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Monday, December 29, 2014

NFB of Colorado Getting Healthy

NFB of Colorado Getting Healthy
Join the Movement
By Kevan Worley

The state of Colorado has the lowest rate of obesity in the nation. There are many state programs and non-profits working on initiatives and policies to keep it that way, and lower it even still. People who are blind are a cross-section of society. We too must care about quality of life, improving health, and lowering healthcare costs. There are some indicators which suggest that obesity reduces employment opportunities for people who are blind. The fact is that obesity and associated health consequences are significantly higher among people who are blind. Our unemployment rate continues to be alarming. When confronted with the challenge of making sure that the blind of Colorado can truly live the life we want, the NFB takes action. Fitness is an important part of the equation.

As many of you know, our affiliate organized our Sports and Recreation Division at the state convention in October. As Maureen Bass Master, President of the Division, wrote on this blog in early November, “this division will be dedicated to bringing wellness, activity, and fun to our members. We have many exciting goals to accomplish during this upcoming year and are working to plan quarterly activities on a chapter level, as well as being a resource for members to plug into existing groups such as, eye cycle, goal ball, yoga, and acclees.” The Division is off and running. It is already planning to visit local chapters in early 2015. Division leaders will be talking about the challenges around lack of exercise and providing encouragement. They will be seeking input from our members to understand how the Division should engage around sports, leisure activities, and wellness. The Division has already begun planning a dynamic action-oriented seminar tentatively scheduled for May 2nd at the Colorado Center for the Blind.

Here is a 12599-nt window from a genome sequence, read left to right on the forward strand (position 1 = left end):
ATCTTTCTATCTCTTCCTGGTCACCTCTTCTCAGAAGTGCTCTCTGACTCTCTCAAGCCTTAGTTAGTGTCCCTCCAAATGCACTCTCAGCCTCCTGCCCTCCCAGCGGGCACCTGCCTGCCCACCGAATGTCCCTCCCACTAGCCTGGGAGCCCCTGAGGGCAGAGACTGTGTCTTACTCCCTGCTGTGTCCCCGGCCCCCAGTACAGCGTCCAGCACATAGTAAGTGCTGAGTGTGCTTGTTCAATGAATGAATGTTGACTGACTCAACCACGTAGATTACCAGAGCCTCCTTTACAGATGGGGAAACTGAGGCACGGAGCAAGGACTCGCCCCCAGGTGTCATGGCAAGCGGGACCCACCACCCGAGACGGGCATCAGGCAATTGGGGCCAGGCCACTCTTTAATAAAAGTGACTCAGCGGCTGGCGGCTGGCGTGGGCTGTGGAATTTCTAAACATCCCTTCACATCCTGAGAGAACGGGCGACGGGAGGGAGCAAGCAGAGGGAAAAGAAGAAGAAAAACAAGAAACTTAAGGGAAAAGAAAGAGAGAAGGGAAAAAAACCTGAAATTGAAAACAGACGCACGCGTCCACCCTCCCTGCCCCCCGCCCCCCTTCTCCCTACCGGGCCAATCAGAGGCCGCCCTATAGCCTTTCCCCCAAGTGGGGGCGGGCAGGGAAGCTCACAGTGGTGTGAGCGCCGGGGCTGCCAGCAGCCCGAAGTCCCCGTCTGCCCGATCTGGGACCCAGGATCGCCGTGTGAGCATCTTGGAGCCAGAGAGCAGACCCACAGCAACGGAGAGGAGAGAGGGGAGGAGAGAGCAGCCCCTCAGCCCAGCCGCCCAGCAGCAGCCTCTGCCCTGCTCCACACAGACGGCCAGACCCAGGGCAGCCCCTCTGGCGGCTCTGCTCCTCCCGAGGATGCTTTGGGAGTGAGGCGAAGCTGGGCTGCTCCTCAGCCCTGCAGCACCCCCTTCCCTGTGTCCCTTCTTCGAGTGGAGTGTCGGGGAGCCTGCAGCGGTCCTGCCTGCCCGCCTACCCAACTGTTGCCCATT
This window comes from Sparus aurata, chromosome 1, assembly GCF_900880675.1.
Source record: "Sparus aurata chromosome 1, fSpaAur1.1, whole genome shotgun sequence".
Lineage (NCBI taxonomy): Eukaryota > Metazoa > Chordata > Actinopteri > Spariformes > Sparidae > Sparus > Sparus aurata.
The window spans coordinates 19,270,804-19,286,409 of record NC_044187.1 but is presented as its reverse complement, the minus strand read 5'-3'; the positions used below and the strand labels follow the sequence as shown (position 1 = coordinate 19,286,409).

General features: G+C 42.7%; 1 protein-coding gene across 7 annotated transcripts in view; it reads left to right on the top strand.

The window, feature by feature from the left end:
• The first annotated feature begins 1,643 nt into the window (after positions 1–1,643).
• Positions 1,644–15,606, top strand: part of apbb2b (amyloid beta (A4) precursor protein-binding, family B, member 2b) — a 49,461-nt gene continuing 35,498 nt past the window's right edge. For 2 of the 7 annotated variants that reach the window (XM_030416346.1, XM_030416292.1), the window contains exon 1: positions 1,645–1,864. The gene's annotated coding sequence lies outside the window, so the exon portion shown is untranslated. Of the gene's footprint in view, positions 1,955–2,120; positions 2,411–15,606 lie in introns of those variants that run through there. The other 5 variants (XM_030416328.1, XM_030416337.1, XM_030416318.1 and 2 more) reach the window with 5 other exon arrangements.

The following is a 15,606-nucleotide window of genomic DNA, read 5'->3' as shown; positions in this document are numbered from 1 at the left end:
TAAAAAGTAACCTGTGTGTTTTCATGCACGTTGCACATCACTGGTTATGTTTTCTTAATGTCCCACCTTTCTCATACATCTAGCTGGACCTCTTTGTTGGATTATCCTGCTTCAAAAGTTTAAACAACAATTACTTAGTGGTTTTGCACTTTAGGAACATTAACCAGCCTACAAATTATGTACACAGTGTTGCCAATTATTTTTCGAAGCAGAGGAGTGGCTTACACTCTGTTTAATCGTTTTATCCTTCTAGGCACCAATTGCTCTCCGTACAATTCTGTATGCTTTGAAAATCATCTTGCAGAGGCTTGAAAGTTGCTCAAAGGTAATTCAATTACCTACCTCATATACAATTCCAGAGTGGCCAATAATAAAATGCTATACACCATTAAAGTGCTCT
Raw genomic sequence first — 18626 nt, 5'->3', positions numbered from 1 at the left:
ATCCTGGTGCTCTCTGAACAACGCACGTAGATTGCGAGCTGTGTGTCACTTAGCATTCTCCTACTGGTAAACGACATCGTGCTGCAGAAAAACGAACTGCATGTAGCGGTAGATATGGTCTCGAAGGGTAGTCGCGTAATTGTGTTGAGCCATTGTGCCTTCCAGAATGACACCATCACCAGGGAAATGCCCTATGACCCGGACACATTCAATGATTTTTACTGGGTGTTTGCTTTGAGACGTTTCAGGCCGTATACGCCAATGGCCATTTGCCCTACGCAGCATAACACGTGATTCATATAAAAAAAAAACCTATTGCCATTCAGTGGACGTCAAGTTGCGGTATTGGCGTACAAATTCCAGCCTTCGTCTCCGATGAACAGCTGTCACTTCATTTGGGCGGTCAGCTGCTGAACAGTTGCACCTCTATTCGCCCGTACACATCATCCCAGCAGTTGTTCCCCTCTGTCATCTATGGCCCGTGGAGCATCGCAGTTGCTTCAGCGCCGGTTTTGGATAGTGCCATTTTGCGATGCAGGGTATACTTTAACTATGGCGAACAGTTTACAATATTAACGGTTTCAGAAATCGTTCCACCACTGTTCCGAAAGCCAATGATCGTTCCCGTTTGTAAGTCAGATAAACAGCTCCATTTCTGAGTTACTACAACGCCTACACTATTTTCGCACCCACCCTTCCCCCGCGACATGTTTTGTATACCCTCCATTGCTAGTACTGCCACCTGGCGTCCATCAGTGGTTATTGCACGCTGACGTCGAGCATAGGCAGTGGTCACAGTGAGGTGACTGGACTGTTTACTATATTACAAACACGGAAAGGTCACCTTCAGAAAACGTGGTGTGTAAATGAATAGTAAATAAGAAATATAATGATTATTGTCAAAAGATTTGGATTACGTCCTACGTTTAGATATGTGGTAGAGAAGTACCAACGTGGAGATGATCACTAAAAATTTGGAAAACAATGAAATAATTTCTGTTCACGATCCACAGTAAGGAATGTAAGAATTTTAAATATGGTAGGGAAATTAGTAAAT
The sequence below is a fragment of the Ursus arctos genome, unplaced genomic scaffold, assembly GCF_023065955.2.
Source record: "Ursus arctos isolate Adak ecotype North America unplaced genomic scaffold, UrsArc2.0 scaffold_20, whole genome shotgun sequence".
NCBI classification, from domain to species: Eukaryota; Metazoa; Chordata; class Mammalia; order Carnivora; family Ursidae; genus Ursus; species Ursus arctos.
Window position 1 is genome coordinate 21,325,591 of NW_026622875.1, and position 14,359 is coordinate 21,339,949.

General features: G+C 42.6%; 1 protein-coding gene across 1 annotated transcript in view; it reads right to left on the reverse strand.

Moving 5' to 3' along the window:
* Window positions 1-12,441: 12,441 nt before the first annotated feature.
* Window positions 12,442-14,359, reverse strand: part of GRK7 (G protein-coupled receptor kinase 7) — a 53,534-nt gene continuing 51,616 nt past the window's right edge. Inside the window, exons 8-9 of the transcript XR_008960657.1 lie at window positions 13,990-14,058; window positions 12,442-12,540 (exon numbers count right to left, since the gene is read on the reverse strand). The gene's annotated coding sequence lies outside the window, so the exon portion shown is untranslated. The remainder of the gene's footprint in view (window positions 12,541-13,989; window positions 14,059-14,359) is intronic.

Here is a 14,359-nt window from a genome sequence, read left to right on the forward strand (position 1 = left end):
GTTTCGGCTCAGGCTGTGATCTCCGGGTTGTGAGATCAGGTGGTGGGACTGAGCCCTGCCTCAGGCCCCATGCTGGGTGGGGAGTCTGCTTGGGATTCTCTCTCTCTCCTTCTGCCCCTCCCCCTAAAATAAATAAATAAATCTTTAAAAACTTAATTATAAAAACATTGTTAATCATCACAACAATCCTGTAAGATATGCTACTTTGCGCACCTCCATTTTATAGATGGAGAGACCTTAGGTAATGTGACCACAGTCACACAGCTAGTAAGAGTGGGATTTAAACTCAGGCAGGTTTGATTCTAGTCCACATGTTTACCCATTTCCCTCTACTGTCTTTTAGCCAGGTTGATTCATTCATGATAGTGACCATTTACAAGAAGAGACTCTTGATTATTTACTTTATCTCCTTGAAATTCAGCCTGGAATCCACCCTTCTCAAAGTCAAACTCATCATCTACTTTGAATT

It is often the case that blind people are not aware of options and strategies to get out, get moving, and get fit. This new division will help inform, inspire, and create solutions for greater integration at the gym, on the track, in the pool, at the club, on the move. The division will create a climate of equality of opportunity, and health and wellness through physical activity. The division can also affect government policies, which affect us in the areas of health, access to recreation facilities, and even vocational rehabilitation or independent living programs to enhance access to better diet, wellness programs, and life options leading to employment. If a blind person has been told all of her life to sit and wait, there is a negative health consequence. If she has been expected to wait for the buffet plate to be brought, the impact on her health is negative. If the expectation is that the blind child should not help pull the weeds, engage in the family’s touch football game, or even vacuum the floor, it is not just a lack of travel skills or low self-esteem that occur, it is often obesity and other negative health consequences. The Sports and Rec Division has an important role to play to ensure that we can live the life we want. Over this past year, the Federation has enjoyed many successes. We can add the establishment of our new Sports and Rec Division to the list. This is, after all “the organized blind movement!”